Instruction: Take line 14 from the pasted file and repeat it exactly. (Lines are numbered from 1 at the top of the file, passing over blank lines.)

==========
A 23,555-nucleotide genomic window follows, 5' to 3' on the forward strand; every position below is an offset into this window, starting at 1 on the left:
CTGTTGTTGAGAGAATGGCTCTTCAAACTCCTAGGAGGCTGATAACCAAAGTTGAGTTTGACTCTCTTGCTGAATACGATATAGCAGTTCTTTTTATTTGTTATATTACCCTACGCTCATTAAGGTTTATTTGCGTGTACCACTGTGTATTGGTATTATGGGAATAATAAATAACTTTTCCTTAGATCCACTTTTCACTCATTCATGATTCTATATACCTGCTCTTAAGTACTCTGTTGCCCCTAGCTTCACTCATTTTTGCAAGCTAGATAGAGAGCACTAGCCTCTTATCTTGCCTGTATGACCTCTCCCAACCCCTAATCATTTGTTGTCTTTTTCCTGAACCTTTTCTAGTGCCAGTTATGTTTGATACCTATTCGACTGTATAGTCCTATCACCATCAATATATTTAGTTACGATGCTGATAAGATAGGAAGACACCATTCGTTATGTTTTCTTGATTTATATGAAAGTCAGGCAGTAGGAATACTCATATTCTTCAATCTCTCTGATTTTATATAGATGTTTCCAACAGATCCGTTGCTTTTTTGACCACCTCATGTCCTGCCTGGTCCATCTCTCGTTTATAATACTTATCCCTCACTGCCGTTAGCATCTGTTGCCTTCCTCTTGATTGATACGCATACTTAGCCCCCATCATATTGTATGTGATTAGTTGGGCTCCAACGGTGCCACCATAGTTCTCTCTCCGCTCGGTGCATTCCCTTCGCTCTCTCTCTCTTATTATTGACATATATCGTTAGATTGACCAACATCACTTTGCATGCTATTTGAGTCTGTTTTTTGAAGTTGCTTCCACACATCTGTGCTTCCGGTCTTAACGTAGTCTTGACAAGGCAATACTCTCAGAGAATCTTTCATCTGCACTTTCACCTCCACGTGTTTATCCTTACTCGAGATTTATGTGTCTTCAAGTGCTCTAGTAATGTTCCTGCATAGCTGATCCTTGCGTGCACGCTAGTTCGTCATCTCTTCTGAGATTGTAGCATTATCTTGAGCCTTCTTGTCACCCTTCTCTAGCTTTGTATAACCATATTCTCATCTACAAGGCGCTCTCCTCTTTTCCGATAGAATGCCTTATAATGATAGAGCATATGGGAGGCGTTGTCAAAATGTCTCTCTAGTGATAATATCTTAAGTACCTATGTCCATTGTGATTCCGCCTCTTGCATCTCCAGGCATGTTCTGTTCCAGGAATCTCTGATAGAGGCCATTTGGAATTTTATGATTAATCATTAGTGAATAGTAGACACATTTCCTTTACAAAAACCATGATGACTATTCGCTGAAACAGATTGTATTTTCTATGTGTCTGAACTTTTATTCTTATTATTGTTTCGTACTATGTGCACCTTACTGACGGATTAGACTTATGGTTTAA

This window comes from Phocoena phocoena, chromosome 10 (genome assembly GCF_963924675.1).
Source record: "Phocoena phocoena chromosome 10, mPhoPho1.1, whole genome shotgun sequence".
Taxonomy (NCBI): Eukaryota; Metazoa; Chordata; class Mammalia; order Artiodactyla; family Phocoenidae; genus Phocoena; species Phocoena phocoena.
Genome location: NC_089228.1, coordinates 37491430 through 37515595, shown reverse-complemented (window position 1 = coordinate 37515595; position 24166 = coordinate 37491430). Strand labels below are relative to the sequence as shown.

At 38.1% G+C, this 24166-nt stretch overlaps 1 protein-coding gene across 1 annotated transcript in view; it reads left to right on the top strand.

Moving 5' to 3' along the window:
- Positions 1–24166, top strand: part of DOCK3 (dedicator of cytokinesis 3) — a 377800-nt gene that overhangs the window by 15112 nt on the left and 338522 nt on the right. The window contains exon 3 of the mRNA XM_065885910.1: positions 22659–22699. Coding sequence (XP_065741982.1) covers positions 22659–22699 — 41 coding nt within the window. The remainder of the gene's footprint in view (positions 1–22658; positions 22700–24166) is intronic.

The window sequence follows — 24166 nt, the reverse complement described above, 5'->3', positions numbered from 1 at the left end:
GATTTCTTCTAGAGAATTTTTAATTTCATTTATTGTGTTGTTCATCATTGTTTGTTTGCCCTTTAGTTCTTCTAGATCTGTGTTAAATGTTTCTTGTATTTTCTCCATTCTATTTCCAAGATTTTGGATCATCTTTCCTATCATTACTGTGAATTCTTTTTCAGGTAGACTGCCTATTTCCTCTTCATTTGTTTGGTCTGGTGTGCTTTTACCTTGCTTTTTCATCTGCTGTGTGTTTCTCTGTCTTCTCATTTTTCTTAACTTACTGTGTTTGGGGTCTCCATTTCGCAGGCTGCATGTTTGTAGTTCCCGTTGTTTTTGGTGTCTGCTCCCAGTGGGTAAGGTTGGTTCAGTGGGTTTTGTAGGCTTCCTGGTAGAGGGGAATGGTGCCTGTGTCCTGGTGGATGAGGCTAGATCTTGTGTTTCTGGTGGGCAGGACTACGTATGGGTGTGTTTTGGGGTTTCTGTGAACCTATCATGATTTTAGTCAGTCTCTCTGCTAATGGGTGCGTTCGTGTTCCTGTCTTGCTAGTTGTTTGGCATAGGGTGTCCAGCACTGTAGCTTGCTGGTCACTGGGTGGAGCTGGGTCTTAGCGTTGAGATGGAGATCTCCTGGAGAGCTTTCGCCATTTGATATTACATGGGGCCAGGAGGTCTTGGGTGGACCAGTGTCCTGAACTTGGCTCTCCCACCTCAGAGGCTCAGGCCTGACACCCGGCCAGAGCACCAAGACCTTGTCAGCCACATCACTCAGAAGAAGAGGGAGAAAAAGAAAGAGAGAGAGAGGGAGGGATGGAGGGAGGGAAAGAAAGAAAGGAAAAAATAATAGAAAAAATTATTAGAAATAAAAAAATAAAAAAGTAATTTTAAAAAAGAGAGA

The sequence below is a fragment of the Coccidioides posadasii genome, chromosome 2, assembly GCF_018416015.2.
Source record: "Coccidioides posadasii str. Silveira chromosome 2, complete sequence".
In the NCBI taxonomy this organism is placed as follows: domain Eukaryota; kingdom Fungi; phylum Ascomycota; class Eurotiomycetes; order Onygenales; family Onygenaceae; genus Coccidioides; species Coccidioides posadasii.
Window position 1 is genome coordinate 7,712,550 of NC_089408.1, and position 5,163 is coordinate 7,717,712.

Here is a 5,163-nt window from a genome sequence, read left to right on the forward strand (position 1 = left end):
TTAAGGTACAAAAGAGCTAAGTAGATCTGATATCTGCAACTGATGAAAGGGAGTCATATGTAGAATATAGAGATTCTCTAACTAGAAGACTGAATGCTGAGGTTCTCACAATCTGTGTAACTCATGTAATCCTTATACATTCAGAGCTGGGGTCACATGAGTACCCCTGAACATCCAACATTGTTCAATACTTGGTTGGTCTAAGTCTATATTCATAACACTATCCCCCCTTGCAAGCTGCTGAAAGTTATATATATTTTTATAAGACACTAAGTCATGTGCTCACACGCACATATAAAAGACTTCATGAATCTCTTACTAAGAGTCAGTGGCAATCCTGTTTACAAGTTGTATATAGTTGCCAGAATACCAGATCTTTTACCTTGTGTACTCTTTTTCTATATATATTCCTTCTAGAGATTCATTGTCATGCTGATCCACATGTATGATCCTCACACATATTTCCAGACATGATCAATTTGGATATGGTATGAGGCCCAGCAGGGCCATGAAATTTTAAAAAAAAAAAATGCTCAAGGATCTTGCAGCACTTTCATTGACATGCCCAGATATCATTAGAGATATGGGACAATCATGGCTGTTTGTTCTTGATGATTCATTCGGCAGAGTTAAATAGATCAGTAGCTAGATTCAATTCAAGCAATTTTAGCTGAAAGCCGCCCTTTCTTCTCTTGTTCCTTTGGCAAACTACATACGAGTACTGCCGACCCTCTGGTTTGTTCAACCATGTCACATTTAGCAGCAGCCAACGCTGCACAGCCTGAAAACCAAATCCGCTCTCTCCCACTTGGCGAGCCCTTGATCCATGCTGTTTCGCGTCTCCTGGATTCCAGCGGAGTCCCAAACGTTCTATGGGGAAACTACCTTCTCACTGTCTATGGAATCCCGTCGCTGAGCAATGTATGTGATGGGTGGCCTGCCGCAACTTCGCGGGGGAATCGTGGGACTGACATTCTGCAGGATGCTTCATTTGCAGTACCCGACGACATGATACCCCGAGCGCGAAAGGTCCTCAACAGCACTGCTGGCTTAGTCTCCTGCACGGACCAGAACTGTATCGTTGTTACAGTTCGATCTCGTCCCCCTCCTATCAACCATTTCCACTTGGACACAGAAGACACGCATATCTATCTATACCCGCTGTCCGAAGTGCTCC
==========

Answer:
In the NCBI taxonomy this organism is placed as follows: domain Eukaryota; kingdom Fungi; phylum Ascomycota; class Eurotiomycetes; order Onygenales; family Onygenaceae; genus Coccidioides; species Coccidioides posadasii.